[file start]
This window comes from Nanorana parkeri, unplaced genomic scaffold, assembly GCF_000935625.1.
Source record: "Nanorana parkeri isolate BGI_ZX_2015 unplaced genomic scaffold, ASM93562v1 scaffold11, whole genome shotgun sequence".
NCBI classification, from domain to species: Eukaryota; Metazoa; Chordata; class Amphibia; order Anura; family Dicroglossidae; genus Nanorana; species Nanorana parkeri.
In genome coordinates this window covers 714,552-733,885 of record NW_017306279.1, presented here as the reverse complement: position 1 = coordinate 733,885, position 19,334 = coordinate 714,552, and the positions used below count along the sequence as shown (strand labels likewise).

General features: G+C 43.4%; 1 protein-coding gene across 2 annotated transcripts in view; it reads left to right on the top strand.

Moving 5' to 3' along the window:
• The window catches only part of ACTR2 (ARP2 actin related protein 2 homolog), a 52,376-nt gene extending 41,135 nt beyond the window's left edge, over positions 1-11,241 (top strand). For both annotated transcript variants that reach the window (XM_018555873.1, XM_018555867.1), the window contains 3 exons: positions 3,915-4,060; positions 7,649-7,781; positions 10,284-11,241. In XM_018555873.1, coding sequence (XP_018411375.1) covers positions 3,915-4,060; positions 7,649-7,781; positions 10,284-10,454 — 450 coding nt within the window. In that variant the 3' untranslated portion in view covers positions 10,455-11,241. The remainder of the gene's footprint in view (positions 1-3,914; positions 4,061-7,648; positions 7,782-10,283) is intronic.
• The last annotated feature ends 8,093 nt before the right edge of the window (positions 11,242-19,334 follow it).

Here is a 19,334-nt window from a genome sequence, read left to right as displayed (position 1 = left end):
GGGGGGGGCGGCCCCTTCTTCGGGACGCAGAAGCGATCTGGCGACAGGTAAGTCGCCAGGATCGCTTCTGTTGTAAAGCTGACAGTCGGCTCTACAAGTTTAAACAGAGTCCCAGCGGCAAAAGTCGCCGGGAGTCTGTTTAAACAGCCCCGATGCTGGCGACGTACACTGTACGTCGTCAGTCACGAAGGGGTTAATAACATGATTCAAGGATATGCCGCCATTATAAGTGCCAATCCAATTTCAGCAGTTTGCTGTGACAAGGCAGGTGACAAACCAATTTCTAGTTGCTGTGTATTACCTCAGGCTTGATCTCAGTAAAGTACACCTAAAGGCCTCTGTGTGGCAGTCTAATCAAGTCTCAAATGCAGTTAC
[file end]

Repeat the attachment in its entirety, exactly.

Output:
This window comes from Nanorana parkeri, unplaced genomic scaffold, assembly GCF_000935625.1.
Source record: "Nanorana parkeri isolate BGI_ZX_2015 unplaced genomic scaffold, ASM93562v1 scaffold11, whole genome shotgun sequence".
NCBI classification, from domain to species: Eukaryota; Metazoa; Chordata; class Amphibia; order Anura; family Dicroglossidae; genus Nanorana; species Nanorana parkeri.
In genome coordinates this window covers 714,552-733,885 of record NW_017306279.1, presented here as the reverse complement: position 1 = coordinate 733,885, position 19,334 = coordinate 714,552, and the positions used below count along the sequence as shown (strand labels likewise).

General features: G+C 43.4%; 1 protein-coding gene across 2 annotated transcripts in view; it reads left to right on the top strand.

Moving 5' to 3' along the window:
• The window catches only part of ACTR2 (ARP2 actin related protein 2 homolog), a 52,376-nt gene extending 41,135 nt beyond the window's left edge, over positions 1-11,241 (top strand). For both annotated transcript variants that reach the window (XM_018555873.1, XM_018555867.1), the window contains 3 exons: positions 3,915-4,060; positions 7,649-7,781; positions 10,284-11,241. In XM_018555873.1, coding sequence (XP_018411375.1) covers positions 3,915-4,060; positions 7,649-7,781; positions 10,284-10,454 — 450 coding nt within the window. In that variant the 3' untranslated portion in view covers positions 10,455-11,241. The remainder of the gene's footprint in view (positions 1-3,914; positions 4,061-7,648; positions 7,782-10,283) is intronic.
• The last annotated feature ends 8,093 nt before the right edge of the window (positions 11,242-19,334 follow it).

Here is a 19,334-nt window from a genome sequence, read left to right as displayed (position 1 = left end):
GGGGGGGGCGGCCCCTTCTTCGGGACGCAGAAGCGATCTGGCGACAGGTAAGTCGCCAGGATCGCTTCTGTTGTAAAGCTGACAGTCGGCTCTACAAGTTTAAACAGAGTCCCAGCGGCAAAAGTCGCCGGGAGTCTGTTTAAACAGCCCCGATGCTGGCGACGTACACTGTACGTCGTCAGTCACGAAGGGGTTAATAACATGATTCAAGGATATGCCGCCATTATAAGTGCCAATCCAATTTCAGCAGTTTGCTGTGACAAGGCAGGTGACAAACCAATTTCTAGTTGCTGTGTATTACCTCAGGCTTGATCTCAGTAAAGTACACCTAAAGGCCTCTGTGTGGCAGTCTAATCAAGTCTCAAATGCAGTTAC